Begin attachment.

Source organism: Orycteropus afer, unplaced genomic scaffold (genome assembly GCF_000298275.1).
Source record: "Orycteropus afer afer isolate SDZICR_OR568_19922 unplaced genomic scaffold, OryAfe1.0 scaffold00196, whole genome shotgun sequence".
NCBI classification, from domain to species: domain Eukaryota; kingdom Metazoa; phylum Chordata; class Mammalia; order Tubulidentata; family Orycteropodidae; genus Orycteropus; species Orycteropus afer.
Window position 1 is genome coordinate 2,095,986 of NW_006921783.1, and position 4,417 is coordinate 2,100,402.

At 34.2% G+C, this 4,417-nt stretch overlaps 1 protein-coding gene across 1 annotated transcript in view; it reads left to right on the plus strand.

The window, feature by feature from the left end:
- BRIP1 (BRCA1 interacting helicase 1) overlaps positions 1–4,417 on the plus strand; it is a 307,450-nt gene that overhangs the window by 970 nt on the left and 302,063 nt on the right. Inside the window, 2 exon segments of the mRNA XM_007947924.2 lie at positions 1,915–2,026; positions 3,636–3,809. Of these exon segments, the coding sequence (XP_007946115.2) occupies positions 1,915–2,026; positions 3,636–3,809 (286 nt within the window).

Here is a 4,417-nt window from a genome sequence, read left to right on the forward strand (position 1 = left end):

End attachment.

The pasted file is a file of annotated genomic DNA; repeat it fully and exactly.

Source organism: Orycteropus afer, unplaced genomic scaffold (genome assembly GCF_000298275.1).
Source record: "Orycteropus afer afer isolate SDZICR_OR568_19922 unplaced genomic scaffold, OryAfe1.0 scaffold00196, whole genome shotgun sequence".
NCBI classification, from domain to species: domain Eukaryota; kingdom Metazoa; phylum Chordata; class Mammalia; order Tubulidentata; family Orycteropodidae; genus Orycteropus; species Orycteropus afer.
Window position 1 is genome coordinate 2,095,986 of NW_006921783.1, and position 4,417 is coordinate 2,100,402.

At 34.2% G+C, this 4,417-nt stretch overlaps 1 protein-coding gene across 1 annotated transcript in view; it reads left to right on the plus strand.

The window, feature by feature from the left end:
- BRIP1 (BRCA1 interacting helicase 1) overlaps positions 1–4,417 on the plus strand; it is a 307,450-nt gene that overhangs the window by 970 nt on the left and 302,063 nt on the right. Inside the window, 2 exon segments of the mRNA XM_007947924.2 lie at positions 1,915–2,026; positions 3,636–3,809. Of these exon segments, the coding sequence (XP_007946115.2) occupies positions 1,915–2,026; positions 3,636–3,809 (286 nt within the window).

Here is a 4,417-nt window from a genome sequence, read left to right on the forward strand (position 1 = left end):